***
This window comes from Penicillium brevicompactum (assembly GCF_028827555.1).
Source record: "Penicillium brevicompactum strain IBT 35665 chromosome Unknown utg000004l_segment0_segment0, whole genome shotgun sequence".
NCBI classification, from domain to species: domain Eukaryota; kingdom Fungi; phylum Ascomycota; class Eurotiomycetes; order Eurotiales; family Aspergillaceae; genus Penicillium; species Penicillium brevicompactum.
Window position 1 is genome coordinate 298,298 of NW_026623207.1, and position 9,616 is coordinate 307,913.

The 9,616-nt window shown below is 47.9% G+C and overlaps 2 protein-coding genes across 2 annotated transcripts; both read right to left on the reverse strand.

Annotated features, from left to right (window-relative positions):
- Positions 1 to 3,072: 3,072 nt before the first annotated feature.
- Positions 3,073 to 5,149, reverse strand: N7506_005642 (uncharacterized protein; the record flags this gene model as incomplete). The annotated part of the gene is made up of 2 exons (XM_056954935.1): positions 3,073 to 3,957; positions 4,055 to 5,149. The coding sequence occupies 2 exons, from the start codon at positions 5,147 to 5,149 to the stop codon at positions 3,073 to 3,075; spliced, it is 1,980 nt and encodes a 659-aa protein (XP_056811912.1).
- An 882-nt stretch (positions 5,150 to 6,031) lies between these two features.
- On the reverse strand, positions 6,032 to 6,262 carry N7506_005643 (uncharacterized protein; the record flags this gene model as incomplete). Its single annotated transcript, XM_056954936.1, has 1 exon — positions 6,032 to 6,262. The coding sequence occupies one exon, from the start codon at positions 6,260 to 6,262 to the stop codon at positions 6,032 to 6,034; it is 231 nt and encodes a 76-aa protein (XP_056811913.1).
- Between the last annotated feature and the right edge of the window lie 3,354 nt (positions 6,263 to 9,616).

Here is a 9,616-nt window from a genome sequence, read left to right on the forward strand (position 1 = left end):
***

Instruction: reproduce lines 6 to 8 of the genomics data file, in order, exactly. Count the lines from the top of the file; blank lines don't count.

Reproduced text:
Annotated features, from left to right (window-relative positions):
- Positions 1 to 3,072: 3,072 nt before the first annotated feature.
- Positions 3,073 to 5,149, reverse strand: N7506_005642 (uncharacterized protein; the record flags this gene model as incomplete). The annotated part of the gene is made up of 2 exons (XM_056954935.1): positions 3,073 to 3,957; positions 4,055 to 5,149. The coding sequence occupies 2 exons, from the start codon at positions 5,147 to 5,149 to the stop codon at positions 3,073 to 3,075; spliced, it is 1,980 nt and encodes a 659-aa protein (XP_056811912.1).